"So actually, the president cut twice as much in his budget. Can I assume that the president's proposed cut would've reduced funding to 4,100 children in Maryland?" Harris asked. "Is it your testimony that under the president's proposed cut of $58 million in his budget to the 317 program, you could have avoided cuts to vaccines to children in Maryland?"

"We believe that we could've maintained vaccination levels, yes," Frieden said.

According to a Sunday Associated Press article, the Homeland Security Department — blaming sequestration — released more than 2,000 illegal immigrants facing deportation in February and had plans to release 3,000 in March.

However, an internal memo obtained by the House Judiciary Committee suggested that although the U.S. Immigration and Customs Enforcement agency can hold as many as 34,000 illegal immigrants and criminal aliens, the department had around 31,000 when they began releasing them, and planned to reduce the number to fewer than 26,000 by March 31. The committee plans to hold a hearing on the issue soon.

Speaking at a Monday event, Homeland Security Secretary Janet Napolitano said the numbers cited by the Associated Press article were inaccurate, and said that career officials had decided that, due to sequestration, some low-level, low-risk detainees could be put into a supervised release program, and that they planned to continue that.

According to The Washington Times Tuesday, when Animal and Plant Health Inspection Service official Charles Brown asked to spread out the sequester cuts to minimize their impact, he was told to do nothing that would lessen the dire impacts of the cuts that Congress had been warned off.

"We have gone on record with a notification to Congress and whoever else that APHIS would eliminate assistance to producers in 24 states in managing wildlife damage to the aquaculture industry, unless they provide funding to cover the costs. So it is our opinion that however you manage that reduction, you need to make sure you are not contradicting what we said the impact would be," Brown, in the internal email, said his superiors told him.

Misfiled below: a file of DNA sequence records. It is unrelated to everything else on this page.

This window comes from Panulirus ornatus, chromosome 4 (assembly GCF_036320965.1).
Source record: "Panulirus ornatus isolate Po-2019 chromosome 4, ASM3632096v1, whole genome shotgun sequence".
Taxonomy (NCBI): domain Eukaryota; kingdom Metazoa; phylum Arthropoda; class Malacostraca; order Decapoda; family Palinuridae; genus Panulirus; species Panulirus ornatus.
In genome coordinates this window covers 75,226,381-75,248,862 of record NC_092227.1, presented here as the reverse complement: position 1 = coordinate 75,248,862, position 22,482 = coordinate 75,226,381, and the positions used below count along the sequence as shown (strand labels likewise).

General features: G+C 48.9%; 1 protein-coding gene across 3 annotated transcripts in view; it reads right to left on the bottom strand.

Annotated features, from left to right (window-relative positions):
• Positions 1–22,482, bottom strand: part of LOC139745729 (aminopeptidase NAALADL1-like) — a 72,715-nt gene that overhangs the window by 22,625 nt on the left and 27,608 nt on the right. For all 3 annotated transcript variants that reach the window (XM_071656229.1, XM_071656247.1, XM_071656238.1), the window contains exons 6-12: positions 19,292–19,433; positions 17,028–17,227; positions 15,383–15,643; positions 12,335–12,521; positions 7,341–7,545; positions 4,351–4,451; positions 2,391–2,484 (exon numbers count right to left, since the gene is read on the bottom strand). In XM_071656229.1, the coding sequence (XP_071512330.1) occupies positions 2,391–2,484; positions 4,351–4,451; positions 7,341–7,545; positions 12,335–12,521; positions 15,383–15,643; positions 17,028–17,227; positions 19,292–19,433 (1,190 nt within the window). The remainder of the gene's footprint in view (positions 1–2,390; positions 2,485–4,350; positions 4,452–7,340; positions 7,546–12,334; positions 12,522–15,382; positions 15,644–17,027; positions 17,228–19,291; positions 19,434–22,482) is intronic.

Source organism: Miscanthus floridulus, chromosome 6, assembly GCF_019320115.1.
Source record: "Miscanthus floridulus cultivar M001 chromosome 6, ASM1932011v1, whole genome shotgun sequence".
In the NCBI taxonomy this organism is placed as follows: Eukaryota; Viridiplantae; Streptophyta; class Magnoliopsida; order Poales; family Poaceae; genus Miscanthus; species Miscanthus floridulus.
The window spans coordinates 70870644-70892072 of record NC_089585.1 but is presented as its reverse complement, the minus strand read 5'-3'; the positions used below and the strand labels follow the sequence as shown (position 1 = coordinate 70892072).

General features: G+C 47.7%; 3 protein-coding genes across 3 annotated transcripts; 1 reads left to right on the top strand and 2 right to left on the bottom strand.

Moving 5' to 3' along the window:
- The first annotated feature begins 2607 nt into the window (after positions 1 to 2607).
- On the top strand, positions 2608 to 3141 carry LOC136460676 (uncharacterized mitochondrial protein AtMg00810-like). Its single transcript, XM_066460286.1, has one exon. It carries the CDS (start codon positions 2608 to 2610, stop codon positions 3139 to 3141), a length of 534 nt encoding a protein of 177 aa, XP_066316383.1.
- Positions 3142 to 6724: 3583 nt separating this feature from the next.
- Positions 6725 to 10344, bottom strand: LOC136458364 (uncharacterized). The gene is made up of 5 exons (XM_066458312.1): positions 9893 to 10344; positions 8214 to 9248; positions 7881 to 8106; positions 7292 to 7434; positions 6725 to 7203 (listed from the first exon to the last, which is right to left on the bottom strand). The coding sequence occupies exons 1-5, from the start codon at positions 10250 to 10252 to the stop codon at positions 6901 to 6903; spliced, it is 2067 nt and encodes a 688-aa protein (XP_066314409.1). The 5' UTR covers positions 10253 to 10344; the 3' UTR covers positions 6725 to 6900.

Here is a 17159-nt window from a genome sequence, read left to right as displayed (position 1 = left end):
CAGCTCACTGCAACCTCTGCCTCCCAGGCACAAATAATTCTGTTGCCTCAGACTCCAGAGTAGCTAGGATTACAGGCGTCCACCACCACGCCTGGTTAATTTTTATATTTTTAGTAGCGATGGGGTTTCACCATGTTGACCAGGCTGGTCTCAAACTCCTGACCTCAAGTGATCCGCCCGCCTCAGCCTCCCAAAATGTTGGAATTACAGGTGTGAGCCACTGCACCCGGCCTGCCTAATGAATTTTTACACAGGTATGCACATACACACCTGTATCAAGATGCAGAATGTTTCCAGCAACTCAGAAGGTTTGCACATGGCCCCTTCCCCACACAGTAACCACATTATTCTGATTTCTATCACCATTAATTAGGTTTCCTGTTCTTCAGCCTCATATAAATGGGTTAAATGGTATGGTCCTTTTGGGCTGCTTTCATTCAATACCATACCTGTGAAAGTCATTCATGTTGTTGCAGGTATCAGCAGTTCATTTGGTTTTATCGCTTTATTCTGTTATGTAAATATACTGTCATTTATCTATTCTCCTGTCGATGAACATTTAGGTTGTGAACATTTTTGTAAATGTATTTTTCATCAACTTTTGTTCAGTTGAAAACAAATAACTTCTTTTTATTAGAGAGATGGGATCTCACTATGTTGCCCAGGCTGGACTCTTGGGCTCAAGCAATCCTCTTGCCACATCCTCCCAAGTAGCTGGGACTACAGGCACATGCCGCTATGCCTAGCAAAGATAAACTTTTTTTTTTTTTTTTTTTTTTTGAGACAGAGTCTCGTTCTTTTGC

The Agriculture Department disputed the report and said that Brown's idea to divide the cuts among a number of states was already part of their sequester plans.

Also on Tuesday, the administration announced that all public tours of the White House would be canceled due to the budget cuts. The self-guided tours were nixed due to staffing reductions, a senior administration official told CBS News.

The cancellations prompted Rep. Louis Gohmert, R-Texas, to propose an amendment that would prohibit the president from using federal money to travel to and from a golf course until the tours resumed. Rep. Bill Johnson, R-Ohio, also criticized Obama, saying that if Abraham Lincoln could keep the White House open during the Civil War, Americans are entitled to answers as to why Obama can't do the same during sequestration.

Disappointed tourists could take solace in the fact that, as House Speaker John Boehner, R-Ohio, promised shortly after the White House announcement, tours at the U.S. Capitol will continue.

"Planning for the possibility of sequestration has been underway for some time," Boehner said. "Consequently, alternative spending reductions have been implemented within the Capitol complex to ensure public tours and other regular activities can proceed as they normally would."

Amidst the sequestration debate, a congressional report surveying agency inspector generals and released Tuesday indicated that IG recommendations awaiting final agency action had a dollar value of potential savings amounting to more than $67 billion, the Federal Times reported.